to catch fish in blankets but succeeded in only catching a few minnows. Some two days later Derr shot a wolf which was all they had the rest of the 11 days. Every portion including entrails and skin was eaten. They tried to shoot some crows but were too weak to aim. Once a Cal. lion came close to them, but Greuell failed to kill it with a double barrell shotgun. For the last 7 days they had absolutely nothing. Some of the party were determined to kill the Spaniard to eat, not concenting to Derr's claim that he had a right to a chance with the rest. Greuell would have killed him but for being prevented by Derr.3
Finally they reached Chocomonga where they found a negro who had been with Fremont, and knew how to treat them, giving them but a little at a time, thus saving their lives. They got a lot of provisions at Williams Ranch and reached the train in four days.4 It was only by proper treatment that some were prevented killing themselves from overeating. The train led by the Mormon Hunt--came up the same night. He had tried a "cut-off" and had to return after 14 days to Derr's route.5 Strangely enough, but one death occurred, and that at Los Angeles, of an elderly lady.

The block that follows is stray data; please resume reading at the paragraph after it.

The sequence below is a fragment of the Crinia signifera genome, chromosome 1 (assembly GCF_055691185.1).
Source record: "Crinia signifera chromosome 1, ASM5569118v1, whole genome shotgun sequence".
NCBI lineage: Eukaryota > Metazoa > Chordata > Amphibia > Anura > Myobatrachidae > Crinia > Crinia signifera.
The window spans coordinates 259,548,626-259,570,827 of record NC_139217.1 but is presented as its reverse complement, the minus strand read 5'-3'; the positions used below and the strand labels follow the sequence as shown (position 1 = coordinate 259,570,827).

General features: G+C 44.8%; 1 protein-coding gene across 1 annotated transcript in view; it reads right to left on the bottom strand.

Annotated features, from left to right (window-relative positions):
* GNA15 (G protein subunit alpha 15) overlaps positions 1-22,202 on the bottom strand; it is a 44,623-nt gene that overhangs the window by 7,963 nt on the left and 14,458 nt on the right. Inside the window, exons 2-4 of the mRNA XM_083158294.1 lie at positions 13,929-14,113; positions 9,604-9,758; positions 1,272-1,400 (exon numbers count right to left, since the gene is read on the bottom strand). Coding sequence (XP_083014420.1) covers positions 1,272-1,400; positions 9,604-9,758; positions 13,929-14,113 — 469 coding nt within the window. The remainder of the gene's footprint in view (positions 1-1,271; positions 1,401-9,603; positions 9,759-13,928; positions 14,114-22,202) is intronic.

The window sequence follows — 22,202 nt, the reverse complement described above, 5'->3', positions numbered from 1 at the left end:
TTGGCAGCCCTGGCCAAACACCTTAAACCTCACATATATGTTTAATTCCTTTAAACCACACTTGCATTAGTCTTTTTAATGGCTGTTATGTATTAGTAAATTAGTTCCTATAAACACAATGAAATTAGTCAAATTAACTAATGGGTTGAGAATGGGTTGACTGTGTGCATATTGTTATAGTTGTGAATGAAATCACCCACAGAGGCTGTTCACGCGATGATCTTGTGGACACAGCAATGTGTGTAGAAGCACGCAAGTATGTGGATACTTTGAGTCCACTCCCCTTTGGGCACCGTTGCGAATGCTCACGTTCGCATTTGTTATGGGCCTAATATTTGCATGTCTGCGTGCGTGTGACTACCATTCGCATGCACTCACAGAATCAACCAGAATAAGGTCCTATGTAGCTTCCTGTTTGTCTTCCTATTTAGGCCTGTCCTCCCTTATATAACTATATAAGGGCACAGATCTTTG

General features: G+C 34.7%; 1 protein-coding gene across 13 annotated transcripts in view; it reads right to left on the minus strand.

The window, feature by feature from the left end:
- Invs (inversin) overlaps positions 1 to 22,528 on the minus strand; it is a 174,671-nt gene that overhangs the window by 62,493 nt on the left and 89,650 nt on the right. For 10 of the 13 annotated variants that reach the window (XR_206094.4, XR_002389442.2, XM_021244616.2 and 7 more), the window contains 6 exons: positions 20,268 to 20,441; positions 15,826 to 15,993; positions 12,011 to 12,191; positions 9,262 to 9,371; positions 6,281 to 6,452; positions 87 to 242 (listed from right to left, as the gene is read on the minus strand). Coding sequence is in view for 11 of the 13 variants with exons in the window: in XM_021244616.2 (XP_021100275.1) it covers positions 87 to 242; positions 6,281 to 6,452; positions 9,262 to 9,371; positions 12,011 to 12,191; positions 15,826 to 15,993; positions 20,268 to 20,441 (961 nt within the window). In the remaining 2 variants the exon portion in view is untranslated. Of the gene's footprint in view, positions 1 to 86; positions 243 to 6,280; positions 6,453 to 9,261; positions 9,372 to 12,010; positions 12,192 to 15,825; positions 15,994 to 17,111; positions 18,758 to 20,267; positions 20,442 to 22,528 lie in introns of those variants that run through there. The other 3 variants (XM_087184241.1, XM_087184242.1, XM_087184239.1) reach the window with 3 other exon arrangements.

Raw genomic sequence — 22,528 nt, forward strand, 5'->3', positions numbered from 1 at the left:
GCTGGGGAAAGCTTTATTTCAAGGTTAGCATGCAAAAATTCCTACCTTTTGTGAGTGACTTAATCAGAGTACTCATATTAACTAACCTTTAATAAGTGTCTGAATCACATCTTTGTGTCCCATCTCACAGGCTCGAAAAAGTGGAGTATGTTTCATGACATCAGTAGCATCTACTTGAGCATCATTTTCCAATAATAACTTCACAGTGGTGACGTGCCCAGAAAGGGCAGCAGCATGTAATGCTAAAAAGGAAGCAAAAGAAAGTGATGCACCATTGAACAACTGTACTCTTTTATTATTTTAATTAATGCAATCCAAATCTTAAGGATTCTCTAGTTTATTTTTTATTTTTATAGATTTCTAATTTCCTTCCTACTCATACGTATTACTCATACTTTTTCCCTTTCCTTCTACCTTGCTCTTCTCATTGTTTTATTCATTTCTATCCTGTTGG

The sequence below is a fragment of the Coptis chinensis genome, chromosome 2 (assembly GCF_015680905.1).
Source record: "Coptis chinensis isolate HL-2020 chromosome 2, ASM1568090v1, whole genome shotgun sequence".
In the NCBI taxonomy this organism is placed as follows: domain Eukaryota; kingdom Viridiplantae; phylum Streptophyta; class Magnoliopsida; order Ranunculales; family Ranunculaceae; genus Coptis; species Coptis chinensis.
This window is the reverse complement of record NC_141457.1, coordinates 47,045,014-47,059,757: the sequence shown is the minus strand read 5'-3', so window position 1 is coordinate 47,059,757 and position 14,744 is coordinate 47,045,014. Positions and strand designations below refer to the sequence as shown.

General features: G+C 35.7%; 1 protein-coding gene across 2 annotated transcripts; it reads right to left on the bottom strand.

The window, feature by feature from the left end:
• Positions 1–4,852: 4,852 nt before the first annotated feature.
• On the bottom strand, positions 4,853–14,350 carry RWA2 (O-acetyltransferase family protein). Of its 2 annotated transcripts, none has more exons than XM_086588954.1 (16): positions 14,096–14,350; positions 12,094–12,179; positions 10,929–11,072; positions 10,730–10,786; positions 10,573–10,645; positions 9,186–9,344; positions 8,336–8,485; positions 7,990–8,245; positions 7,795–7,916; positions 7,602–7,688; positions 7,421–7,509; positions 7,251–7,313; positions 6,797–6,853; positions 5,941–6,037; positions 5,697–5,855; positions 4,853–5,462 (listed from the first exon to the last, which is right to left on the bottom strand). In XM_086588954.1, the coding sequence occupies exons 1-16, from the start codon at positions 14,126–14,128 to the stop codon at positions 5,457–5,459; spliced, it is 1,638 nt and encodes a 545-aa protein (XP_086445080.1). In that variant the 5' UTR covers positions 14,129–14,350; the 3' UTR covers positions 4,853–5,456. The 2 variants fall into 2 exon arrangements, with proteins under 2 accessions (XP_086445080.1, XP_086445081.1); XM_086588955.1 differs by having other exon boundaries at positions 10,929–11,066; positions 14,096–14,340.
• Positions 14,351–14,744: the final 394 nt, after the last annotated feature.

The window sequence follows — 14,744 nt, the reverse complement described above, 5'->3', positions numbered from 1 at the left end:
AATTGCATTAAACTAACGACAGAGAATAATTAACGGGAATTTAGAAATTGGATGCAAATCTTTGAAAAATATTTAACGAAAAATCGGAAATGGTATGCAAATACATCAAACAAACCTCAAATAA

[ J. D. Gruwell dictated to S. B. Moore on October 18, 1887, this account of his 1849 trip. The original manuscript is in the Bancroft Library, University of California at Berkeley. J. D. Gruwell appears to have been one of the older sons of Jacob Gruwell, or of his brother. According to J. Y. Stover (seeVI: A) Jacob Gruwell was a Methodist preacher from Montrose, Iowa, who preached while crossing the____________________